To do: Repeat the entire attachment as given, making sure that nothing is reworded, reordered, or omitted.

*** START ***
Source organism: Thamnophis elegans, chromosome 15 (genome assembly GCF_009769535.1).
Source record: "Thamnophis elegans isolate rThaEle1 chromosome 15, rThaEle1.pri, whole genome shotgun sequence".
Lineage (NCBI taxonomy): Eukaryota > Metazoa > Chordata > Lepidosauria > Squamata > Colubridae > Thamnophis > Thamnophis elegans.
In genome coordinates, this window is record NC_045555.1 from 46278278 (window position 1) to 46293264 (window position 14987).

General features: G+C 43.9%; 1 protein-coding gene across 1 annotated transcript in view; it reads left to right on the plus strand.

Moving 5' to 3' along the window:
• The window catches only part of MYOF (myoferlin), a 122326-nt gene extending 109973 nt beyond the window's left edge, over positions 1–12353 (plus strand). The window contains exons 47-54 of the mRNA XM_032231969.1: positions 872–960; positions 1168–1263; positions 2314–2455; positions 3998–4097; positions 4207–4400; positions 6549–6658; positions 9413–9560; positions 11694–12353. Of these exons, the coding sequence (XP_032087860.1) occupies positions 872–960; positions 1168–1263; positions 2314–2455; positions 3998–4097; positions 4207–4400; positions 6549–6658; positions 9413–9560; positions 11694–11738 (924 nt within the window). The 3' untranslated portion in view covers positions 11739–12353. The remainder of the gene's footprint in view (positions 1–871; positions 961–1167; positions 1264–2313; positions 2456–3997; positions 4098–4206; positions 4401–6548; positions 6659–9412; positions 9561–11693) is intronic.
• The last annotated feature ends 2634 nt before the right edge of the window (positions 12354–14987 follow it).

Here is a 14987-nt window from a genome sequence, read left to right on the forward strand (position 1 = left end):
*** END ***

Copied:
Source organism: Thamnophis elegans, chromosome 15 (genome assembly GCF_009769535.1).
Source record: "Thamnophis elegans isolate rThaEle1 chromosome 15, rThaEle1.pri, whole genome shotgun sequence".
Lineage (NCBI taxonomy): Eukaryota > Metazoa > Chordata > Lepidosauria > Squamata > Colubridae > Thamnophis > Thamnophis elegans.
In genome coordinates, this window is record NC_045555.1 from 46278278 (window position 1) to 46293264 (window position 14987).

General features: G+C 43.9%; 1 protein-coding gene across 1 annotated transcript in view; it reads left to right on the plus strand.

Moving 5' to 3' along the window:
• The window catches only part of MYOF (myoferlin), a 122326-nt gene extending 109973 nt beyond the window's left edge, over positions 1–12353 (plus strand). The window contains exons 47-54 of the mRNA XM_032231969.1: positions 872–960; positions 1168–1263; positions 2314–2455; positions 3998–4097; positions 4207–4400; positions 6549–6658; positions 9413–9560; positions 11694–12353. Of these exons, the coding sequence (XP_032087860.1) occupies positions 872–960; positions 1168–1263; positions 2314–2455; positions 3998–4097; positions 4207–4400; positions 6549–6658; positions 9413–9560; positions 11694–11738 (924 nt within the window). The 3' untranslated portion in view covers positions 11739–12353. The remainder of the gene's footprint in view (positions 1–871; positions 961–1167; positions 1264–2313; positions 2456–3997; positions 4098–4206; positions 4401–6548; positions 6659–9412; positions 9561–11693) is intronic.
• The last annotated feature ends 2634 nt before the right edge of the window (positions 12354–14987 follow it).

Here is a 14987-nt window from a genome sequence, read left to right on the forward strand (position 1 = left end):